Rushing out of dinner, I attended both the non-parametric session (live with Marta and Antonio!) and the high-dimension computational session on Bayesian model choice (mute!). A bit of a schizophrenic moment, but allowing to get a rough picture in both areas. At once. Including an adaptive MCMC scheme for selecting models by Jim Griffin. Which could be run directly over the model space. With my ever-going wondering at the meaning of neighbour models.

ISBA 20.2.21

Posted in Kids, Mountains, pictures, Running, Statistics, Travel, University life, Wines with tags , , , , , , , , , , , , , , , , , , , , , , , , , , , on June 30, 2021 by xi'an

A second day which started earlier and more smoothly with a 100% local j-ISBA session. (Not counting the invigorating swim in Morgiou!) With talks by junior researchers from master to postdoc level, as this ISBA mirror meeting was primarily designed for them, so that they could all present their work, towards gaining more visibility for their research and facilitating more interactions with the participants. CIRM also insisted on this aspect of the workshop, which was well-attended.

I alas had to skip the poster session [and the joys of gather.town] despite skipping lunch [BND], due to organisational constraints. Then attended the Approximate Bayesian computation section, including one talk by Geoff Nicholls on confidence estimation for ABC, following upon the talk given by Kate last evening. And one by Florian Maire on learning the bound in accept-reject algorithms on the go, as in Caffo et al. (2002), which I found quite exciting and opening new possibilities, esp. if the Markov chain thus produced can be recycled towards unbiasedness without getting the constant right! For instance, by Rao-Blackwellisation, multiple mixtures, black box importance sampling, whatever. (This also reminded me of the earlier Goffinet et al. 1996.)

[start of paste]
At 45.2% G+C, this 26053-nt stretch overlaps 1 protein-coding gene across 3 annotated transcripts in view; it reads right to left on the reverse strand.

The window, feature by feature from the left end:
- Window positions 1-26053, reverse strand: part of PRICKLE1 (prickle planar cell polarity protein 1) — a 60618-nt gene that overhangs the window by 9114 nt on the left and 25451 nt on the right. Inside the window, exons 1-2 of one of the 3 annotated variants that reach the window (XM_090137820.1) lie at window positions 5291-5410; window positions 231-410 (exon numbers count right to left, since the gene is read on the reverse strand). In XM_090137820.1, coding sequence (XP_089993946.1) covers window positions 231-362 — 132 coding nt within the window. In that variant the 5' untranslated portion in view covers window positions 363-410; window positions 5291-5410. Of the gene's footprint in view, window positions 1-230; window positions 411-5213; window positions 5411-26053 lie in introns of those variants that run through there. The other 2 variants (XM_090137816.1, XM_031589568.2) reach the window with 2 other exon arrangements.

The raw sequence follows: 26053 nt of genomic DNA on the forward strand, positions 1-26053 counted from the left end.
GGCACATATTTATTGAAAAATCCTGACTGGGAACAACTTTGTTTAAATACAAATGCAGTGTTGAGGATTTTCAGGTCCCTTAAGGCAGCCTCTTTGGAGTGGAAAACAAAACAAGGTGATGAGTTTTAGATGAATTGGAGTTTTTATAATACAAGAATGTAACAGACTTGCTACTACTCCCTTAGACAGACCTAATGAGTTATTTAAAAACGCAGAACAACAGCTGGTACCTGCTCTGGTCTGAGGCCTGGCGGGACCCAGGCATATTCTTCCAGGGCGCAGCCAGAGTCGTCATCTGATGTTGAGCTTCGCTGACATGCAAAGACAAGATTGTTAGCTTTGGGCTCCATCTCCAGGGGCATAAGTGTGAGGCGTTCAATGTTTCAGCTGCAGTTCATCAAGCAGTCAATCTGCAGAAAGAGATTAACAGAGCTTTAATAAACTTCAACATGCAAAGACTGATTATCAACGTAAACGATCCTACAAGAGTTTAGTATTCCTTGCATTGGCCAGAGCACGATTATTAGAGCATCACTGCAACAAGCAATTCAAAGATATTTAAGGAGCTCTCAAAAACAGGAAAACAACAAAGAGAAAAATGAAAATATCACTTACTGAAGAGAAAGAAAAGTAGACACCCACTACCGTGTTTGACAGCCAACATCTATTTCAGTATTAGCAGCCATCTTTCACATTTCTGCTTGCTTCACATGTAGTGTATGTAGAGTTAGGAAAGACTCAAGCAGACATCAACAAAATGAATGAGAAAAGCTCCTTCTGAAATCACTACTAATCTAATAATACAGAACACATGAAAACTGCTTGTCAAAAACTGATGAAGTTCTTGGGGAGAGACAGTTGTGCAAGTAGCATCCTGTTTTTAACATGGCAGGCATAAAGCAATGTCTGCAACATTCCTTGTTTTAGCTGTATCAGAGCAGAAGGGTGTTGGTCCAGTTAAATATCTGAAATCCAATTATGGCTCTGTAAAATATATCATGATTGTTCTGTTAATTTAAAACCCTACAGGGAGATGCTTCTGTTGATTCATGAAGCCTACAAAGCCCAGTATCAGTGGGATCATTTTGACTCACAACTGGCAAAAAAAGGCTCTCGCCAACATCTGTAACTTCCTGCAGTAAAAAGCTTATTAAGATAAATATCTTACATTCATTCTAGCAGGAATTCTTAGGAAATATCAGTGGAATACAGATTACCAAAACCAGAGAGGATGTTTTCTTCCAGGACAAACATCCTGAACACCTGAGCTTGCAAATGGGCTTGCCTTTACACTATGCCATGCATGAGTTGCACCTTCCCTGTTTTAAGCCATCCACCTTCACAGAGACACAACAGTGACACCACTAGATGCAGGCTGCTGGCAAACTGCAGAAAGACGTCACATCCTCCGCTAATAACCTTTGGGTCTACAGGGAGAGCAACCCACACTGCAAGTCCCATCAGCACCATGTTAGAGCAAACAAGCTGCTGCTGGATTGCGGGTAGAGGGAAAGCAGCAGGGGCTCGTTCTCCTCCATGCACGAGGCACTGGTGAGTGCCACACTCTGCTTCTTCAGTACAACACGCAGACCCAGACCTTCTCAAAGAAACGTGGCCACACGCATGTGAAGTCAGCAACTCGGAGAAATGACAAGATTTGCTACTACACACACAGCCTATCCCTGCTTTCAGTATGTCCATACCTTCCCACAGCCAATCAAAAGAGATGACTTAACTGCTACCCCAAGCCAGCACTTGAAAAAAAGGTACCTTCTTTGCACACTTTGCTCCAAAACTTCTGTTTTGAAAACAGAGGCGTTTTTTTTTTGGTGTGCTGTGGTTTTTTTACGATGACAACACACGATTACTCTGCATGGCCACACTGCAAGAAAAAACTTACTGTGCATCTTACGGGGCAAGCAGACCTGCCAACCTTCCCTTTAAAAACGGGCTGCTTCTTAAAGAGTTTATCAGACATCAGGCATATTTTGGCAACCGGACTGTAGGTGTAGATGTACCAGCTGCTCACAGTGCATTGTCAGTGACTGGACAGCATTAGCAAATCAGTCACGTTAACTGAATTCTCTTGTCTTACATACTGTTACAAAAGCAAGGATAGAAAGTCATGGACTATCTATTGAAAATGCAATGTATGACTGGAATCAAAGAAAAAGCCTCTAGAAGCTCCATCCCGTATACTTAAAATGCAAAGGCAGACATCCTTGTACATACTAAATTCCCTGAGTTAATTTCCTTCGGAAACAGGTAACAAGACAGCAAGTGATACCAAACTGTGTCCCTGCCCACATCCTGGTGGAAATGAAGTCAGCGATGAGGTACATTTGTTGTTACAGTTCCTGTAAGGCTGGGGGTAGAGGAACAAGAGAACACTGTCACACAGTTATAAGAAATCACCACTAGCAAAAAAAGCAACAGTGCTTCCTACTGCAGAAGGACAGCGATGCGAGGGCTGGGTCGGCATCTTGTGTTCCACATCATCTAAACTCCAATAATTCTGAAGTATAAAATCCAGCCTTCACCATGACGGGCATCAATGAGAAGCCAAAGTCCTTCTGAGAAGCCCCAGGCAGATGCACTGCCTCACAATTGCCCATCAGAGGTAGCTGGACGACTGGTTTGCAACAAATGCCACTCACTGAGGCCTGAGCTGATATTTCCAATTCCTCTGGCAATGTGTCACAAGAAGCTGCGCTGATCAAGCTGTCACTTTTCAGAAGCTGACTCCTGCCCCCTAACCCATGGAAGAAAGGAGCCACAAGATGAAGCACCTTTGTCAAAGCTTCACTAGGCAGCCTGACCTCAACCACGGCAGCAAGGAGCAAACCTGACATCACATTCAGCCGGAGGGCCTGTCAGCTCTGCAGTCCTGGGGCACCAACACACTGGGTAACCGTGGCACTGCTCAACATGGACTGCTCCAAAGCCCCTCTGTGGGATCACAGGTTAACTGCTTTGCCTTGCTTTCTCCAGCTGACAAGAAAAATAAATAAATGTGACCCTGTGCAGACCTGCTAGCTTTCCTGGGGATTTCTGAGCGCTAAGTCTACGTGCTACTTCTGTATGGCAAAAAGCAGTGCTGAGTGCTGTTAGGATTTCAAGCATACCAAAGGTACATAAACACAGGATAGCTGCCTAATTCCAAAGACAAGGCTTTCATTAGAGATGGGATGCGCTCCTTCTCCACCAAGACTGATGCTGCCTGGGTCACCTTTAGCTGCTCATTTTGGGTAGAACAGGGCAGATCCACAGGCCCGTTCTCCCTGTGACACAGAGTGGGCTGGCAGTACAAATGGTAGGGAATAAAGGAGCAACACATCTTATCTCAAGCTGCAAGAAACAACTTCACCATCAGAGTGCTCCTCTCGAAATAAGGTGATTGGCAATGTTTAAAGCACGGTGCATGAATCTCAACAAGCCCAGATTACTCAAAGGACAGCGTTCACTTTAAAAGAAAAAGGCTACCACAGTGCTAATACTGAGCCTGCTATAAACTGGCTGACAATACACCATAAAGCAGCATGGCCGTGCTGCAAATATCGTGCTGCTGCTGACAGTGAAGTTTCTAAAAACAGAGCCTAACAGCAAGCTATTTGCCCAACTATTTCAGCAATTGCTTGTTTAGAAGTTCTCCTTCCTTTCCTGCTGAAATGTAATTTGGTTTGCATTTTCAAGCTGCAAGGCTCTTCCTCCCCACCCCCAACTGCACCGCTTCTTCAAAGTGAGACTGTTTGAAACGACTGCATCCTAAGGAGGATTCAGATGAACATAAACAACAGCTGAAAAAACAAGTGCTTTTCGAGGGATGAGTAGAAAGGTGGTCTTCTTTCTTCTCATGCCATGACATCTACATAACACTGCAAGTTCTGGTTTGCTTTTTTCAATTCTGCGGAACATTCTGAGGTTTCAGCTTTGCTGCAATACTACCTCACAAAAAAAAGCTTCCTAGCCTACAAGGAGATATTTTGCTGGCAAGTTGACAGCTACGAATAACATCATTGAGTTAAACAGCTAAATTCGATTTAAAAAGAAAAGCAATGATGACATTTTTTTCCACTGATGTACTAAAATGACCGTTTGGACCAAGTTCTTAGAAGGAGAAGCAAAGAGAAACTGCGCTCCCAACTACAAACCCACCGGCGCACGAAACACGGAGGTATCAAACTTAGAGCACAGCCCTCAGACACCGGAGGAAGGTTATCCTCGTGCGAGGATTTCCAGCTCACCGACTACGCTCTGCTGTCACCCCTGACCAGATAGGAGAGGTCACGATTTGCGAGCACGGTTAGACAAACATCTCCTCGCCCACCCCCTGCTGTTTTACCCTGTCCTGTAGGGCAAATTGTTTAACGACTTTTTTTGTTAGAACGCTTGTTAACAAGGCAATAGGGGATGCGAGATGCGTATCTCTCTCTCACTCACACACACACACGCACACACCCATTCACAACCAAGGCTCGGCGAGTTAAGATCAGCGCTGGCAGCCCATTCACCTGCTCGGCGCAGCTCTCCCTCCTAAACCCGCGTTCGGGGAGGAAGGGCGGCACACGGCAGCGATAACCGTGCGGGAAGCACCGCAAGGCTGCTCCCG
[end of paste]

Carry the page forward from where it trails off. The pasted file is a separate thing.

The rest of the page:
Followed by another Bayesian (modeling and) computation session. With my old friend Peter Müller talking about mixture inference with dependent priors (and a saturated colour scheme!), Matteo Ruggieri [who could not make it to CIRM!] on computable Bayesian inference for HMMs. Providing an impressive improvement upon particle filters for approximating the evidence. Also bringing the most realistic Chinese restaurant with conveyor belt! And Ming Yuan Zhou using optimal transport to define distance between distributions. With two different conditional distributions depending on which marginal is first fixed. And a connection with GANs (of course!).